Meanwhile, Brown was producing for TriStar pictures and tried to interest them in adapting "A Few Good Men" for the big screen, but his proposal was declined due to lack of star actor involvement. However, Brown got interest from Castle Rock Entertainment to make the film and landed Rob Reiner as director. Sorkin wrote several drafts for the script for "A Few Good Men," learning the craft on the fly from a book about screenplay format.  The film was released in 1992, starring Tom Cruise, Jack Nicholson, and Demi Moore, and was a huge box office success.

Aaron then wrote the screenplay for the thriller "Malice," which was released in 1993 and starred Nicole Kidman and Alec Baldwin. Sorkin's last screenplay under Castle Rock was "The American President." It took him several years to write the screenplay.

Oscar winner Aaron Sorkin

Oscar winner Aaron Sorkin / John Phillips/Getty Images for BFI

Sorkin then conceived the idea to write about the behind-the-scenes happenings on a sports show. Thus, "Sports Night" debuted on the ABC network in the fall of 1998. Although the series was highly critically acclaimed, it was canceled after just two seasons due to low ratings. Aaron was getting tons of offers to continue the show on another station and for another network, but he declined–he was already working on "The West Wing" by this point.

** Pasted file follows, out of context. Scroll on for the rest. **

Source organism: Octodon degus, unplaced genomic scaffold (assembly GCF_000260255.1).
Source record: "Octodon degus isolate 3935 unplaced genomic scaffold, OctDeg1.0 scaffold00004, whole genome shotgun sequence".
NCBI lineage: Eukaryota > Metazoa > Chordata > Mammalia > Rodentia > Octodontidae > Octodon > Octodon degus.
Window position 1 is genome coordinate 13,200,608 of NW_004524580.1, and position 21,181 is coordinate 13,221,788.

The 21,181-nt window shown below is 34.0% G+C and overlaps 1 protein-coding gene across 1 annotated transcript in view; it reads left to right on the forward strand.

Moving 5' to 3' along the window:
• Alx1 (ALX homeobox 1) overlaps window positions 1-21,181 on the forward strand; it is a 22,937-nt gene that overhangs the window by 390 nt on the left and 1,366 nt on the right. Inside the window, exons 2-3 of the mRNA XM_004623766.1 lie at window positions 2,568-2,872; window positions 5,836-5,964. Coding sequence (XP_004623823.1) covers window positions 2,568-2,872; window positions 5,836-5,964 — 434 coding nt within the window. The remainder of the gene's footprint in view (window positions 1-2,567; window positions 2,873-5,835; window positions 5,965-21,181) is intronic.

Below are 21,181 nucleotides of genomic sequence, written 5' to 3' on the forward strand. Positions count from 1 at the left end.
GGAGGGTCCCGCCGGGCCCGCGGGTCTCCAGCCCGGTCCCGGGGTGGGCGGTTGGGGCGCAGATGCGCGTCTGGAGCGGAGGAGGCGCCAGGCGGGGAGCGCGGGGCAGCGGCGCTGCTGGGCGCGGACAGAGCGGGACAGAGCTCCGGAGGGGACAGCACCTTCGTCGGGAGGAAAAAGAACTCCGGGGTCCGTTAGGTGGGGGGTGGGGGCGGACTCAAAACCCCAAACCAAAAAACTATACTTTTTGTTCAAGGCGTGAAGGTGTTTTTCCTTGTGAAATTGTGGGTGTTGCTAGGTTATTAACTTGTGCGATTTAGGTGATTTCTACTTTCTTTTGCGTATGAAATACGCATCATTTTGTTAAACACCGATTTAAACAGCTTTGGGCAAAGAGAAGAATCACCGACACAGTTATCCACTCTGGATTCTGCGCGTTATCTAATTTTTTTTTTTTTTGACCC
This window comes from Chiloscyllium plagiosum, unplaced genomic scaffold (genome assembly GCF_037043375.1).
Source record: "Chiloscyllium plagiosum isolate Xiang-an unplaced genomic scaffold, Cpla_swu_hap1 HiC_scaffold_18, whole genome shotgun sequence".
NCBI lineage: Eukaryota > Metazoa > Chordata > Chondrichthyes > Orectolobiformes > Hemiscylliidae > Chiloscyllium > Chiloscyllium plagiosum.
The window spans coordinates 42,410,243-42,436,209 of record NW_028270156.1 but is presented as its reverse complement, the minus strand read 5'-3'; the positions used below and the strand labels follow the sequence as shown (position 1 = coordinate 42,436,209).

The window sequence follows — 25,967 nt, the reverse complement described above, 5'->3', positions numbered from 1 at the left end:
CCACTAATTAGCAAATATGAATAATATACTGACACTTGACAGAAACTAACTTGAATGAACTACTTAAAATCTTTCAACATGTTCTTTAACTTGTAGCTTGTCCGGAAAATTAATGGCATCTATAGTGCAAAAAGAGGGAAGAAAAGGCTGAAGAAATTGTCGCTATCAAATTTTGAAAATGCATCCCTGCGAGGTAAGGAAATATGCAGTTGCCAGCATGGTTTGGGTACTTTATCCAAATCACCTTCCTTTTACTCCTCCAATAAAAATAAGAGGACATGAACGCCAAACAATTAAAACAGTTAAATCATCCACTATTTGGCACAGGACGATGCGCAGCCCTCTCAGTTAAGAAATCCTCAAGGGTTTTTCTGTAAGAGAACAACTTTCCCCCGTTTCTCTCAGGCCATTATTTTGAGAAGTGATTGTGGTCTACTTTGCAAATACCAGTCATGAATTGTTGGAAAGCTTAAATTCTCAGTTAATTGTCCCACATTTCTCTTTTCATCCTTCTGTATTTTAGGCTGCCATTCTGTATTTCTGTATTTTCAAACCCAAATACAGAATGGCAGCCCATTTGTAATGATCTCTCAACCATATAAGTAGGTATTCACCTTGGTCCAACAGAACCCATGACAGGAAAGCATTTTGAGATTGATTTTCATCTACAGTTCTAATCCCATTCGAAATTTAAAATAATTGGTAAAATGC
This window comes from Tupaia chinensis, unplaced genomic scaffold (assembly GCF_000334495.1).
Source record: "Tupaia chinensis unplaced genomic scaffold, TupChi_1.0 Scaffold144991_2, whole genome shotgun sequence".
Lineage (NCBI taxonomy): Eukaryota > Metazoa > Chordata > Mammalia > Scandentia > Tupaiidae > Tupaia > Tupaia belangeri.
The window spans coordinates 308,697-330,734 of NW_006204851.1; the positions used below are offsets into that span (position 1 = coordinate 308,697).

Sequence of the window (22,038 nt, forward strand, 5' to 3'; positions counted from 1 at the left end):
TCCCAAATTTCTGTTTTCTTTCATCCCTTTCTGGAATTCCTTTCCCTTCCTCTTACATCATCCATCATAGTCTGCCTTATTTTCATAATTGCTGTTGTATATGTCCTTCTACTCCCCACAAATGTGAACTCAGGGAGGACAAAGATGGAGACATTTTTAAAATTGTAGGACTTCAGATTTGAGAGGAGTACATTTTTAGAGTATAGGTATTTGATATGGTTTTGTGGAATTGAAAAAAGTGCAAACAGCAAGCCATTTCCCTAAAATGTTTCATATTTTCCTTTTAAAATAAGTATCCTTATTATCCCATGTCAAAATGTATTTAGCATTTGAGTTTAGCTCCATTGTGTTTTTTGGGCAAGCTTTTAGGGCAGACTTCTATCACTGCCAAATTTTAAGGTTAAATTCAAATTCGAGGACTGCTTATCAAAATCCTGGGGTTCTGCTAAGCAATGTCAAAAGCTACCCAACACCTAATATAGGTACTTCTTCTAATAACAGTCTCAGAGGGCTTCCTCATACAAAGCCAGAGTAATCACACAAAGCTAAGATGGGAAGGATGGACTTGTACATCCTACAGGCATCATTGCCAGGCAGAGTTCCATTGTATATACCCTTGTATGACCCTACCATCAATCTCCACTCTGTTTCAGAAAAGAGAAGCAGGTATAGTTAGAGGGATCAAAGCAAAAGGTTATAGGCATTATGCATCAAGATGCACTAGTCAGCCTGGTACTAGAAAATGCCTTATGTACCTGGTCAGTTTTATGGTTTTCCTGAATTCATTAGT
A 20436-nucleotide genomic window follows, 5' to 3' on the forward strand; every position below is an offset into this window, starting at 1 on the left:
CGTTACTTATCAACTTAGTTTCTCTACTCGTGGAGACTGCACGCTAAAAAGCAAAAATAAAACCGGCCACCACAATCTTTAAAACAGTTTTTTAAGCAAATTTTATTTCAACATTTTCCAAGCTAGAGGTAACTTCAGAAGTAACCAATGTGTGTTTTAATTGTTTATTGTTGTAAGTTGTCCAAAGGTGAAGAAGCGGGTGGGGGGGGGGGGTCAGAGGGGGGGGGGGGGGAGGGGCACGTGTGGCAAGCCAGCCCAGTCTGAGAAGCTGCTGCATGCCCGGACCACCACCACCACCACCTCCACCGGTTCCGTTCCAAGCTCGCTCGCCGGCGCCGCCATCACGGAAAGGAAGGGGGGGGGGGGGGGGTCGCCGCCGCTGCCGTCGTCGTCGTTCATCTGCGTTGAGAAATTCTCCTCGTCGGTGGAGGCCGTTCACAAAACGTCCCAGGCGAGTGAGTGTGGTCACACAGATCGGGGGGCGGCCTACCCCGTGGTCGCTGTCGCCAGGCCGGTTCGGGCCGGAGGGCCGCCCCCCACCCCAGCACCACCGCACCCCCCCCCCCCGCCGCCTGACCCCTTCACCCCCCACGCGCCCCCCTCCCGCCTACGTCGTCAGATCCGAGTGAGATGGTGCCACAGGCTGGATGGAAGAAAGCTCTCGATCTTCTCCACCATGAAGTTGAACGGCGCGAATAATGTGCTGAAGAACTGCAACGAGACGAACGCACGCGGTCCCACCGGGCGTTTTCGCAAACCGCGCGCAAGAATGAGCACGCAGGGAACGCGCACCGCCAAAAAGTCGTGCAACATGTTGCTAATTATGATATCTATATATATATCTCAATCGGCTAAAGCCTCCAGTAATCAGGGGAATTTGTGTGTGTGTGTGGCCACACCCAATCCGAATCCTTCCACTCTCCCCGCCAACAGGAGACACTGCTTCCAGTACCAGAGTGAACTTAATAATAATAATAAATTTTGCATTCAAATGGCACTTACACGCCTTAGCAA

The show was a political drama that starred Martin Sheen as the president of the United States. The pilot debuted in the fall of 1999 and ran for seven seasons. "The West Wing" garnered nine Emmy nominations for its debut season (winning five). Sorkin wrote 87 screenplays of the show, which is nearly every episode during the show's first four Emmy-winning seasons. Aaron left the show at the end of season four due to conflicts with Warner Bros. Television. Sorkin never watched any episodes after this, describing the experience as "like watching somebody make out with my girlfriend." In 2005, he returned to the theater and wrote several plays for the next few years.

In 2007, Sorkin returned to screenwriting when he adapted "Charlie Wilson's War." The film was released in 2007 and earned five Golden Globe nominations, including Best Screenplay for Sorkin.

In 2008, he won his first Oscar for his screenplay for the movie "The Social Network," which was based on Facebook and founder Mark Zuckerberg and directed by David Fincher. Aaron also snagged a Golden Globe and BAFTA. A year later, he received nominations for all three awards in the same categories for co-writing "Moneyball." The film starred Brad Pitt, Jonah Hill, and Philip Seymour Hoffman.